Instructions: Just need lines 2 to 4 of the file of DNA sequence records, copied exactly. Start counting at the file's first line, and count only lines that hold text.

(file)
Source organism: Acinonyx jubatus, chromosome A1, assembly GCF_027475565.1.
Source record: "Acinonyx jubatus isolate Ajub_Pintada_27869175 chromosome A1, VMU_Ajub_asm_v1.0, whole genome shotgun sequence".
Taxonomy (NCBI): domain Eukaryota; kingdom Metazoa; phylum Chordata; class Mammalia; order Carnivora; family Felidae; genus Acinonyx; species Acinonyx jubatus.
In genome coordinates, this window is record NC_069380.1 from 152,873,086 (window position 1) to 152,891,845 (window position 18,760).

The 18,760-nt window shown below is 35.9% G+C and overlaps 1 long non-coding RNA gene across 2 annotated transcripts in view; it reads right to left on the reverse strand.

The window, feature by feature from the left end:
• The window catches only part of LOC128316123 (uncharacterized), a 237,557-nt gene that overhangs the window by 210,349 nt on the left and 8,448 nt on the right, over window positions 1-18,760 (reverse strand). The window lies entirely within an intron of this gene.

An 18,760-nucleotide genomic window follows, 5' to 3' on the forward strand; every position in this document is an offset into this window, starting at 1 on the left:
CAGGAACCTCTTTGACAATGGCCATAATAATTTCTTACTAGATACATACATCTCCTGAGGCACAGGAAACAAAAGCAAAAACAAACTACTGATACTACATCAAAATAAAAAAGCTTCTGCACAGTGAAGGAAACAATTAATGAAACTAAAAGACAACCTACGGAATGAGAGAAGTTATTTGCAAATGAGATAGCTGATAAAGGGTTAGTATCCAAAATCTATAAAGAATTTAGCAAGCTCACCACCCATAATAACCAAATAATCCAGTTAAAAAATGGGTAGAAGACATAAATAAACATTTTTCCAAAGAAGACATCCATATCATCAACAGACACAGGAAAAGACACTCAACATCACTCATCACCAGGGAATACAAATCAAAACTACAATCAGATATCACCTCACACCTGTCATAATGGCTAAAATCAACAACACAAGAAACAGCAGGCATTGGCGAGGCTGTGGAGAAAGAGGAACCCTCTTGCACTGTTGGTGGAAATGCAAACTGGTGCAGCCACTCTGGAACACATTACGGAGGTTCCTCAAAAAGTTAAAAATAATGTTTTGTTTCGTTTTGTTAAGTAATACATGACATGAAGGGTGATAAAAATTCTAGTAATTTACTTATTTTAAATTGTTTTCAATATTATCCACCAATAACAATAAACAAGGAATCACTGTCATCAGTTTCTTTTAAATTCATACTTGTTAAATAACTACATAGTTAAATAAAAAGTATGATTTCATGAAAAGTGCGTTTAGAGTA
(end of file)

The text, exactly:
Source record: "Acinonyx jubatus isolate Ajub_Pintada_27869175 chromosome A1, VMU_Ajub_asm_v1.0, whole genome shotgun sequence".
Taxonomy (NCBI): domain Eukaryota; kingdom Metazoa; phylum Chordata; class Mammalia; order Carnivora; family Felidae; genus Acinonyx; species Acinonyx jubatus.
In genome coordinates, this window is record NC_069380.1 from 152,873,086 (window position 1) to 152,891,845 (window position 18,760).